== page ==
Monday, 14 May 2012

Elizabeth Warren: Jamie Dimon Should Resign From New York Fed Board

Elizabeth Warren Jamie Dimon
Elizabeth Warren called on JPMorgan Chase CEO Jamie Dimon to resign from his post on the Federal Reserve Bank of New York's board, citing the need for "responsibility and accountability" in the financial industry.
Dimon, who disclosed a $2 billion loss by the banking giant last week, should "send a signal to the American people that Wall Street bankers get it and to show that they understand the need for responsibility and accountability," Warren said in a statement following Dimon's Sunday appearance on "Meet the Press."
During that interview, Dimon said he "absolutely" believed that the enormous loss would give regulators more ammunition against the banks. Warren latched onto that comment, stating that Dimon's place on the board of directors gave him the power to advise the New York Fed on "management oversight and policy," creating what the Massachusetts Democrat feels is a clear conflict of interest.
"We need to stop the cycle of bankers taking on risky activities, getting bailed out by the taxpayers, then using their army of lobbyists to water down regulations," Warren said. "We need a tough cop on the beat so that no one steals your purse on Main Street or your pension on Wall Street."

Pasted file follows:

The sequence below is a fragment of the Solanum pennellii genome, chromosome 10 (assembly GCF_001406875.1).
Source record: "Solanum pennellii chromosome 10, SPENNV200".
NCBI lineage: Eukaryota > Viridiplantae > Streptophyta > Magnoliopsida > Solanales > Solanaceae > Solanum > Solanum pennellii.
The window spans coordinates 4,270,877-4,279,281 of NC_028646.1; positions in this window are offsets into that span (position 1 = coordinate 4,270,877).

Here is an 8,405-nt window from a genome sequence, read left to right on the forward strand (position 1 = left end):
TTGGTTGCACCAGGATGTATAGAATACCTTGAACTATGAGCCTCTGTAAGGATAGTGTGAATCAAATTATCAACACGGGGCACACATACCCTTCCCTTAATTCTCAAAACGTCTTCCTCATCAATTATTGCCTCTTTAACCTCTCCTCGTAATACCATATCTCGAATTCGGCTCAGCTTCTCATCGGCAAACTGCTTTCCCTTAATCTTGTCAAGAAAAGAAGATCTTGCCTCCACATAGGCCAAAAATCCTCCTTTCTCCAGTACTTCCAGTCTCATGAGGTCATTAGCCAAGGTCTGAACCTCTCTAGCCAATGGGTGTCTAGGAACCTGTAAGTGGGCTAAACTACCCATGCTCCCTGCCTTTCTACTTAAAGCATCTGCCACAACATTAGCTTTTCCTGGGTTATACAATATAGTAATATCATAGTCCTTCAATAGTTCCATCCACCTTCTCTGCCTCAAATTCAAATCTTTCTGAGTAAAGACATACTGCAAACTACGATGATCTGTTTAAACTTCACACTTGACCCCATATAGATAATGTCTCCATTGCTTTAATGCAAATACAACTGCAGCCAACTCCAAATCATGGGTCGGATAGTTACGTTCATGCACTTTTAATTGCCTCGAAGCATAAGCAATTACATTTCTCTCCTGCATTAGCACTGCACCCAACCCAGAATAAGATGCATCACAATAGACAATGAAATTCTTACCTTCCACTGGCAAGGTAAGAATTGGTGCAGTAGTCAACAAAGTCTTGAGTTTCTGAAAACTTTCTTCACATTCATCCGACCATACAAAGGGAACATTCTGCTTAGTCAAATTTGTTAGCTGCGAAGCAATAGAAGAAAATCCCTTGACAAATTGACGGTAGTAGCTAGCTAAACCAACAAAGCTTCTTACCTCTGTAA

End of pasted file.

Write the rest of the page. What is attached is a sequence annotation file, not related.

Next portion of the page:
Warren, an outspoken advocate of banking reform who oversaw the Troubled Asset Relief Program and helped create the Consumer Financial Protection Bureau, is running in a closely-watched Senate race against incumbent Scott Brown, a Republican. She has stressed her role as a consumer advocate throughout the campaign.
Watch Warren discussing the JPMorgan Chase loss last week:
Below, a look back at Elizabeth Warren's political career so far:
Introduces Financial Product Safety Commission
1  of  10
Elizabeth Warren announced a bill creating a Financial Product Safety Commission with House and Senate Democrats in March 2009. The body was designed to have oversight over mortgages and other financial instruments to protect consumers against predatory practices. She said if the agency had existed before the subprime collapse then "there would have been millions of families who got tangled in predatory mortgages who never would have gotten them." HuffPost's Ryan Grim reported:

Without all these toxic assets on banks' balance sheets, the institutions wouldn't be on the brink of collapse and the recession would be more manageable. "Consumer financial products were the front end of the destabilization of the American economic system."

Sen. Charles Schumer's cosponsorship of the bill is notable because of his proximity to Wall Street. The bill's merit, the New York Democrat said, is that it regulates the actual financial product rather than the company producing it.

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